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TO HAVE TO HOLD TO

TO HAVE TO HOLD TO

What is the body? Person / Object / Other

Whose job is it to care for this body? Yours / Mine / Ours / Other

How long are you willing to hold this body?
A Minute / A Few Minutes / Many Minutes / Not Interested

Vessel

A performance by Cynthia Post Hunt and Emma Saperstein.
McAlester, Oklahoma marks the half way point between Fayetteville, Arkansas and Dallas, Texas. In this performance, the artists invited the guests of the gallery at Mana Contemporary Chicago to engage in their shared experience in a La Quinta hotel room. Via Skype, viewers shared their name and shipping address, resulting in a bottle of air timestamped with a corresponding time. At the end of the performance, bottles were packaged and sent through the US Mail in McAlester, Oklahoma the following morning to the residence of each viewer.

When chopping onions, just chop onions, 2015

When chopping onions, just chop onions, 2015

Us, an investigation of consubstantiation, 2014

Video by Gillian Fry

Us, an investigation of consubstantiation, 2014

Us, an investigation of consubstantiation, 2014

The performance begins with a transparent table and chairs positioned under a spotlight. Alone, I sit at the table, clothed in white, with a transparent box in front of me. The box is filled with translucent, moist spheres, smelling of extreme sweetness. I stare straight ahead. A participant sits down in the chair across from me. Our knees touch and our eyes lock in silence. Slowly, I open the box, pick up one of the spheres, and put it to my lips. I open my mouth and place it on my tongue. As I chew, our eyes remain locked. I swallow, I close the box, and I rotate it 180 degrees. I open the box facing the person in front of me. They pick up one of the spheres, and eat it. Each participant reacts differently to this silent invitation and to the taste and texture of the sphere. I close the box, and rotate it 45 degrees. I pick up a sphere and bring it close to the participant’s lips. They accept the offer and open their mouth to consume the sphere from my fingertips. The box stays open and I wait with my mouth open as a gesture for the participant to feed me. The sounds of the gallery surround us, but do not break our connection. The box remains open and the participant and I continue to take turns. The duration of the game varies from participant to participant. Sometimes I lose myself in the actions and reactions. I am intoxicated by the motions and the sweetness of the spheres. Sometimes the participant intimidates me. They are strong, beautiful, indecipherable, or overtly sexual. Sometimes the participant is confident and challenges me. It feels like they want to win.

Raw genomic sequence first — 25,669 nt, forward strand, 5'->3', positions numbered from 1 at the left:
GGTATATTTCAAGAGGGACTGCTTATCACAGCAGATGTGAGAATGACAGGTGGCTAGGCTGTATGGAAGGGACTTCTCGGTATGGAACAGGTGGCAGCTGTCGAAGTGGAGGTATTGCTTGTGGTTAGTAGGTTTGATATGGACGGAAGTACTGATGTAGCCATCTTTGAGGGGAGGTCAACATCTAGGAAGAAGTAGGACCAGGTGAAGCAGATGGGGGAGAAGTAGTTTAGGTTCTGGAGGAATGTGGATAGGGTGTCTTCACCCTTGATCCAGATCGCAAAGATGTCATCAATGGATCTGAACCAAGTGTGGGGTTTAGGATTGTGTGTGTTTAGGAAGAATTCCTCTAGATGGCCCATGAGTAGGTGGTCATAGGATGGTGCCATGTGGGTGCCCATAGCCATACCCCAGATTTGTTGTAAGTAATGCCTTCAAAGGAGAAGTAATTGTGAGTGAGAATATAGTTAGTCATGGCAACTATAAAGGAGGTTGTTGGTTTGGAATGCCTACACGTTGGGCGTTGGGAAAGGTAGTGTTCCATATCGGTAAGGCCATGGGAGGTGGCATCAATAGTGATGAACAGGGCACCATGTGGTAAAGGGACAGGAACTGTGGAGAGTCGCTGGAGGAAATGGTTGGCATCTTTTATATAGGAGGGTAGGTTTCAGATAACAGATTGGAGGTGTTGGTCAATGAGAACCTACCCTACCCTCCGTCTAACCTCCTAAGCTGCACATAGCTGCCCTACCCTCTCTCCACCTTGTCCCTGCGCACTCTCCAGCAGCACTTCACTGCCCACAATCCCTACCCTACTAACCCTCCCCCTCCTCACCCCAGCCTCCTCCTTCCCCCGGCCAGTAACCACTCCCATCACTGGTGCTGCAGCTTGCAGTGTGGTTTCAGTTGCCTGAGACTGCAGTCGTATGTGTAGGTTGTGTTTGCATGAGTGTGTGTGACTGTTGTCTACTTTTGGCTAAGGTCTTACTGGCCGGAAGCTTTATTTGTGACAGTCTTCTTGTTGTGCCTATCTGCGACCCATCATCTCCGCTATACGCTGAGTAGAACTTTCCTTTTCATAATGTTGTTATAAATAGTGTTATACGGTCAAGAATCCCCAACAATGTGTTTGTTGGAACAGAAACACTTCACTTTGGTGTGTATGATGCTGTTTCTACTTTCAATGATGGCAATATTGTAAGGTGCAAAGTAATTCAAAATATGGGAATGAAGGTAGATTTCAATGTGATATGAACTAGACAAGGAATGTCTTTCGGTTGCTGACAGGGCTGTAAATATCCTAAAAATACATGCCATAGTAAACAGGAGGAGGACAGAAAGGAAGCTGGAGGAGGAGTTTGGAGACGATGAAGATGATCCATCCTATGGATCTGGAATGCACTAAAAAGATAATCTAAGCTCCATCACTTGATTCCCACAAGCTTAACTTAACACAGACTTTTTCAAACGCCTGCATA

Us, an investigation of consubstantiation, 2015

Us, an investigation of consubstantiation, 2015

Photo by Kirk Lanier

IMG_7310_final.jpg
IMG_9396.jpg
edit_176A2518.jpg

TO HAVE TO HOLD TO

What is the body? Person / Object / Other

Whose job is it to care for this body? Yours / Mine / Ours / Other

How long are you willing to hold this body?
A Minute / A Few Minutes / Many Minutes / Not Interested

Vessel

A performance by Cynthia Post Hunt and Emma Saperstein.
McAlester, Oklahoma marks the half way point between Fayetteville, Arkansas and Dallas, Texas. In this performance, the artists invited the guests of the gallery at Mana Contemporary Chicago to engage in their shared experience in a La Quinta hotel room. Via Skype, viewers shared their name and shipping address, resulting in a bottle of air timestamped with a corresponding time. At the end of the performance, bottles were packaged and sent through the US Mail in McAlester, Oklahoma the following morning to the residence of each viewer.

When chopping onions, just chop onions, 2015

Us, an investigation of consubstantiation, 2014

Video by Gillian Fry

Us, an investigation of consubstantiation, 2014

The performance begins with a transparent table and chairs positioned under a spotlight. Alone, I sit at the table, clothed in white, with a transparent box in front of me. The box is filled with translucent, moist spheres, smelling of extreme sweetness. I stare straight ahead. A participant sits down in the chair across from me. Our knees touch and our eyes lock in silence. Slowly, I open the box, pick up one of the spheres, and put it to my lips. I open my mouth and place it on my tongue. As I chew, our eyes remain locked. I swallow, I close the box, and I rotate it 180 degrees. I open the box facing the person in front of me. They pick up one of the spheres, and eat it. Each participant reacts differently to this silent invitation and to the taste and texture of the sphere. I close the box, and rotate it 45 degrees. I pick up a sphere and bring it close to the participant’s lips. They accept the offer and open their mouth to consume the sphere from my fingertips. The box stays open and I wait with my mouth open as a gesture for the participant to feed me. The sounds of the gallery surround us, but do not break our connection. The box remains open and the participant and I continue to take turns. The duration of the game varies from participant to participant. Sometimes I lose myself in the actions and reactions. I am intoxicated by the motions and the sweetness of the spheres. Sometimes the participant intimidates me. They are strong, beautiful, indecipherable, or overtly sexual. Sometimes the participant is confident and challenges me. It feels like they want to win.  

Us, an investigation of consubstantiation, 2015

Photo by Kirk Lanier

TO HAVE TO HOLD TO
Vessel
When chopping onions, just chop onions, 2015
Us, an investigation of consubstantiation, 2014
Us, an investigation of consubstantiation, 2014
Us, an investigation of consubstantiation, 2015
IMG_7310_final.jpg
IMG_9396.jpg
edit_176A2518.jpg